It is hard to process that this is the debut work of an author. She has taken what is traditionally been a heavy involved subject, life in Russia and created a dirge to the Cold War era, embracing the “interminable stretch of a Russian winter” evoking the cold and dark weather and showing life in Eastern Europe as Dostoyevsky did. Her mind pictures are dramatic, each paragraph as if a postcard into the sole of her characters.
She takes the well-worn subject of Russia’s mastery of modern-day chess, creates a character steeped in the game, Aleksandr and shows us how someone of meager beginnings can build a protected empire through the country’s one-upmanship with America for personal gain and advance through the corrupt political system to mount a run at the presidency against Putin in a quixotic and valiant attempt.
Irina, an American student who was brought up playing chess with her father, and is now preparing to her life to Huntington’s disease, just as her father had done takes on her own impossible dream, and meet the chess-player that her father had sent letters to, and in a role of finding purpose in her life leaves everything behind to chase her lost cause.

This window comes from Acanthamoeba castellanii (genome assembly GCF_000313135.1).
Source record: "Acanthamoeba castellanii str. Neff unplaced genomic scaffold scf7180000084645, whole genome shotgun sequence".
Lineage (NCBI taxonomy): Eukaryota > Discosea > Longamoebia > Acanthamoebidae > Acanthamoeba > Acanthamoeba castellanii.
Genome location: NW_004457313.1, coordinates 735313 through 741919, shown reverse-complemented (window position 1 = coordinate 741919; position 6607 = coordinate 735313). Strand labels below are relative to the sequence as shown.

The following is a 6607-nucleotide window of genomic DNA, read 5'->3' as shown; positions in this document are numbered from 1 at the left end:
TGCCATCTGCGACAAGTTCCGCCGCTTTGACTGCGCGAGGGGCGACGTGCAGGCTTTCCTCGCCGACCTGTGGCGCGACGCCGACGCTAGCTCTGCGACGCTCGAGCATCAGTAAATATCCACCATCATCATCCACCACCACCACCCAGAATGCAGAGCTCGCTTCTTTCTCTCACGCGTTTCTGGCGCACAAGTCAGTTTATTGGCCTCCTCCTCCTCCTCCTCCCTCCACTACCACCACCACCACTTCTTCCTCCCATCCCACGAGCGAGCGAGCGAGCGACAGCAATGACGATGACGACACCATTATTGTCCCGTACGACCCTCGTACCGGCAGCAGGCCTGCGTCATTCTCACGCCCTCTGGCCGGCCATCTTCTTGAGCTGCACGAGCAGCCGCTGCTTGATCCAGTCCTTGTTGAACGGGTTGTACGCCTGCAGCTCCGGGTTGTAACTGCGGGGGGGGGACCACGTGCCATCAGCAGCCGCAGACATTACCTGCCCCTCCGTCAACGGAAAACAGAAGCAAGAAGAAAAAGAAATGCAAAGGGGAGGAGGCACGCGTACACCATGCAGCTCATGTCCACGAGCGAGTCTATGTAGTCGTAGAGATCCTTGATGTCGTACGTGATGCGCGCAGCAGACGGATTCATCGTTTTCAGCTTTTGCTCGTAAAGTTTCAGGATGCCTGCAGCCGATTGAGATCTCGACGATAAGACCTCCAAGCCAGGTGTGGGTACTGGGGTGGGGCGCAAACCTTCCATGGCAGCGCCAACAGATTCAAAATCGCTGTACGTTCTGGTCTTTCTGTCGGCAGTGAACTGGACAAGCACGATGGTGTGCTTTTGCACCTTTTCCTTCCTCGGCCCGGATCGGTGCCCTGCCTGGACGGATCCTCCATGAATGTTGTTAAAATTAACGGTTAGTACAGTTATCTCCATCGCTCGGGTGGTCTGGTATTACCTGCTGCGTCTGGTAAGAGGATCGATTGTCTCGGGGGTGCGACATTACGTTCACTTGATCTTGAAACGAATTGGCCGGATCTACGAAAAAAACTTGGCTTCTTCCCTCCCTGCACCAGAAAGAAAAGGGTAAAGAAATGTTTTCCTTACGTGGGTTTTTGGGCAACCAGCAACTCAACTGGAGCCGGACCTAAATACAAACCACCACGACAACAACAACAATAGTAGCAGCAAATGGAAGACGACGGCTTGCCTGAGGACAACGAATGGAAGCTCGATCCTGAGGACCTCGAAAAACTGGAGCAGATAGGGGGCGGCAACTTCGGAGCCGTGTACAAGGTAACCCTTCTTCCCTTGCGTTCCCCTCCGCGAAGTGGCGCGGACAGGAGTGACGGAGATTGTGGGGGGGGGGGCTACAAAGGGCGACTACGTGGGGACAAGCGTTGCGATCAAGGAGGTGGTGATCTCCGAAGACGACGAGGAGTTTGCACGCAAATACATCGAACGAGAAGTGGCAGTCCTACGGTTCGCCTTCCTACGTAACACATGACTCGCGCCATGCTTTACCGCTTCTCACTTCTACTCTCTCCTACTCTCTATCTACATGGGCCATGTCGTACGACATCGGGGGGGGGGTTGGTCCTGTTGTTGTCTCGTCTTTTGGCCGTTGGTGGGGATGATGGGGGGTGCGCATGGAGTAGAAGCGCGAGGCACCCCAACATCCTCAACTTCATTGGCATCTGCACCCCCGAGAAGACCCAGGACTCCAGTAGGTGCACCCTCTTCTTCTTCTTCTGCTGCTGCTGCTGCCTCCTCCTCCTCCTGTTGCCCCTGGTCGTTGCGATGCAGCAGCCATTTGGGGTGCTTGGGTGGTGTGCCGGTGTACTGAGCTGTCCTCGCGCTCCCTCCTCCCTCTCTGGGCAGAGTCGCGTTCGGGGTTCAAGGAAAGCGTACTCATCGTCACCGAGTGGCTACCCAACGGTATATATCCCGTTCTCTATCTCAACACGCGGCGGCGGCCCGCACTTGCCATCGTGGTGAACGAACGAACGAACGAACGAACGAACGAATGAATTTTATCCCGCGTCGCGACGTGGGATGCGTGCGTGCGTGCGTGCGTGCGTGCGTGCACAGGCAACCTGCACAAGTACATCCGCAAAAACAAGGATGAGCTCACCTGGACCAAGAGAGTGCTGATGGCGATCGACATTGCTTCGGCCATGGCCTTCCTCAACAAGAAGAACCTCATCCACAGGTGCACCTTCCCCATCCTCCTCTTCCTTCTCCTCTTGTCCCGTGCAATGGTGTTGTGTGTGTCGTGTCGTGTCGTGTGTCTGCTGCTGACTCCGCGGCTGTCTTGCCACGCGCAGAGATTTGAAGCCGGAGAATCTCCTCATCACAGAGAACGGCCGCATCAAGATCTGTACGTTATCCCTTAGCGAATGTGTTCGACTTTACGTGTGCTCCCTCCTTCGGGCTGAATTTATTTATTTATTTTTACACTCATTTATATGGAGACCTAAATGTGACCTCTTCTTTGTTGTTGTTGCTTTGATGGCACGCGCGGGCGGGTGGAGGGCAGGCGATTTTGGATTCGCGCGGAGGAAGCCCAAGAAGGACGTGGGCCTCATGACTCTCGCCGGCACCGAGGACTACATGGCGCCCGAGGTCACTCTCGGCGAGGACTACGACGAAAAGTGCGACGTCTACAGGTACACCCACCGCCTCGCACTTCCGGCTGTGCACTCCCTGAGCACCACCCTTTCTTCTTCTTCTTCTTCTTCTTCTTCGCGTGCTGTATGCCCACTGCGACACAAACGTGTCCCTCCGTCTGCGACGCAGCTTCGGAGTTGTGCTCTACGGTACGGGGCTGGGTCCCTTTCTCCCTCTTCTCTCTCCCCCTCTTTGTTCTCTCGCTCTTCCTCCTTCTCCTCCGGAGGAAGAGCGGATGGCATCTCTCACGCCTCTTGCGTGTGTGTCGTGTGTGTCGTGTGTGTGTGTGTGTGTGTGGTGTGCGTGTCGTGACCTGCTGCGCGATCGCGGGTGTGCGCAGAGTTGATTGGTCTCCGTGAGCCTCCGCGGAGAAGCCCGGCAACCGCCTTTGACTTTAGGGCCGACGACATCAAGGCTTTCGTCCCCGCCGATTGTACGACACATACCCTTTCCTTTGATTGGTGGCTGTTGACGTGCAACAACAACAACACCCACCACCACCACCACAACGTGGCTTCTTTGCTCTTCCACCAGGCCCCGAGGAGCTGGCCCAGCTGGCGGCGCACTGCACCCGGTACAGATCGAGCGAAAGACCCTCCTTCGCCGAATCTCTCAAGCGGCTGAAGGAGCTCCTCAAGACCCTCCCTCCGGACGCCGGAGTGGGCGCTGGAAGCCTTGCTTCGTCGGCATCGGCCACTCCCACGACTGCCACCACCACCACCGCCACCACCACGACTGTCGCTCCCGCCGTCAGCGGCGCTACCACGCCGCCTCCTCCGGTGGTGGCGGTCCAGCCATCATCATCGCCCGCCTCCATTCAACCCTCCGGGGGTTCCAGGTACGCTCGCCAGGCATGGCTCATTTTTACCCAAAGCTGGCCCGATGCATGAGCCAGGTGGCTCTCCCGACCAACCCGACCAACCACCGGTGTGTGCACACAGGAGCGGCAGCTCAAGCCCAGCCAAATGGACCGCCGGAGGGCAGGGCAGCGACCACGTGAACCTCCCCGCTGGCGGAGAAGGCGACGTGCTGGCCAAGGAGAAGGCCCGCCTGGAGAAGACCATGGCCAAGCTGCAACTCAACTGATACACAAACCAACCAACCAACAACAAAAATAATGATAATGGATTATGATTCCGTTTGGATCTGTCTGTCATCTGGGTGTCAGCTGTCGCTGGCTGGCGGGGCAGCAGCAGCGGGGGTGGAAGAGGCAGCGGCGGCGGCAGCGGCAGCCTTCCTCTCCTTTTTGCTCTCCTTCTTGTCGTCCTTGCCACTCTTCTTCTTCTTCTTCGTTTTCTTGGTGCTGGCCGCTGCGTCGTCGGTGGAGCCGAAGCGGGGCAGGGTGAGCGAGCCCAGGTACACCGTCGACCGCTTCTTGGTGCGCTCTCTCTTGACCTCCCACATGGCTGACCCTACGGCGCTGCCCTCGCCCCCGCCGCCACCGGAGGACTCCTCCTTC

Their paths tangle and mesh in the most highly improbable fashion and both help form a lasting impression on each other’s fate as well as Russia itself. An improbable tale of endurance and love that will guide the reader down a path of unrequited expectation.